“I miss the tropics but Mount Isa isn’t bad. By the look of it, we will be here for a while and I hope we get rain soon.”

Ms Saumya Ram currently works as a registered nurse in the Mount Isa Hospital while Mr Nand works as an aircraft engineer.

Sachida Nand, Mayor Tony McGrady, Rochelle Saumya Ram, and Yuvraj and Yajat Nand.

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Blood lead levels in Isa children falling

SOME of Mount Isa’s infants will be over the mandatory blood lead notification level when it is halved to five micrograms a decilitre early next year.
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But average blood lead levels have reduced in children less than five years since tests began in 2010.

If a child is higher than the notification level, doctors will consult with families and make environmental audits to determine the potential causes of lead exposure.

The current mandatory blood level notification is 10 micrograms which was reviewed after recommendations by Queensland chief health officer Jeannette Young earlier this year.

The highest blood lead level tested at QML Mount Isa this year was 14.5. But in a secondary test, the child’s level was shown to be 9.5.

Ten of the 80 children tested at QML this year had a blood lead level over five micrograms.

Mount Isa Hospital has tested lead levels in infants since August.

Two of the 16 children up to September were over five micrograms, with the highest level being 5.4.

The average lead level of the 16 children was 2.6.

Health Department health protection executive director Associate Professor Sophie Dwyer said the proposed regulatory change to half the notification level was being drafted.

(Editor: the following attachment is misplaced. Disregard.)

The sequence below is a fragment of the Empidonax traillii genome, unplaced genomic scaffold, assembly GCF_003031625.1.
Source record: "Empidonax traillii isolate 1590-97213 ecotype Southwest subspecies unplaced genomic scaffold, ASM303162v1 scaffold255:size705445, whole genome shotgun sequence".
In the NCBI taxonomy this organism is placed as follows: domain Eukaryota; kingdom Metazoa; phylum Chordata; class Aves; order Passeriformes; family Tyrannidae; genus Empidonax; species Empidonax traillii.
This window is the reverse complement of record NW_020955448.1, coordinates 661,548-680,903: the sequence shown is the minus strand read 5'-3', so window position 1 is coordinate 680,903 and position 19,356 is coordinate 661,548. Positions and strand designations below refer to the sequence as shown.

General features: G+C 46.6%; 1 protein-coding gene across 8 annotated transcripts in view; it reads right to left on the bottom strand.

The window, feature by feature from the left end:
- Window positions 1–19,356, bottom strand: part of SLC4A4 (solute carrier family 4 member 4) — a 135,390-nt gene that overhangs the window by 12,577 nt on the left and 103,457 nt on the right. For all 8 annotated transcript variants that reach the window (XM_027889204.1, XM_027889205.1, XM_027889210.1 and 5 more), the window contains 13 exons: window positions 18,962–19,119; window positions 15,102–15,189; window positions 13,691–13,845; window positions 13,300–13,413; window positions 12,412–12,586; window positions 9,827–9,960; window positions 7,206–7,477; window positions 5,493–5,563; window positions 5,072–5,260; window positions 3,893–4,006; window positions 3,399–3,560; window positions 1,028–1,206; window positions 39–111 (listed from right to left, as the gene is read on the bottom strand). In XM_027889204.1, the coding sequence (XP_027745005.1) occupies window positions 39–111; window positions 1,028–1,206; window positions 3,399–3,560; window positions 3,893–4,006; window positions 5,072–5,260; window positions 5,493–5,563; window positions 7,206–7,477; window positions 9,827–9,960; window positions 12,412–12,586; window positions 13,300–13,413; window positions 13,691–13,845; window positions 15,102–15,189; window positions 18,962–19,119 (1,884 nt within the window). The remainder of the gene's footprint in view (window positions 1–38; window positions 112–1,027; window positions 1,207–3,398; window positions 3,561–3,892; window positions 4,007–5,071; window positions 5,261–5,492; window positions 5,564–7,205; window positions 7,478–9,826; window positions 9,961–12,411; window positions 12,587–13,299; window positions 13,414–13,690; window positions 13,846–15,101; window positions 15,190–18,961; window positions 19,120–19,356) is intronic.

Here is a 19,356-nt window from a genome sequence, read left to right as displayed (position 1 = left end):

The focus of lead control in Australia was changing from small numbers of people with high exposure levels to larger numbers with lower levels.

“In a lead production environment like Mount Isa, that means changing emphasis,” she said.

Professor Dwyer said she was happy that routine screening for lead levels in children under five years was happening at Mount Isa Hospital.

“In this lead mining area, our new standard is that if a child has blood tests taken for another reason, they would normally be screened for lead as well, unless parents specifically request that their child not be tested,” Professor Dwyer said.

In 2010, QML Mount Isa tested 182 children, with the average blood lead level being 3.6.

The average blood lead level of 96 children tested in 2011 was 3.3.

In 2012 and 2013, the average blood lead level was 3.2.

QML tested 43 children in 2012 and 83 in 2013.

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It’s Corey Henderson, live at St Brigid’s

BEFORE it was co-opted by the Christians to become what we now know as Halloween, October 31 was known in Gaelic as Oiche Shamhna the final harvest festival before the dark of winter.
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It’s also the name that’s been given to tomorrow night’s Irish-themed night of music at St Brigid’s Hall in Crossley, which serves as both a fund-raiser for Peter’s Project and a celebration of a Warrnambool musician who has been literally living every day like it could be his last.

Twelve months ago, piper Corey Henderson was given 12 months to live, but has not taken the diagnosis of terminal cancer lying down.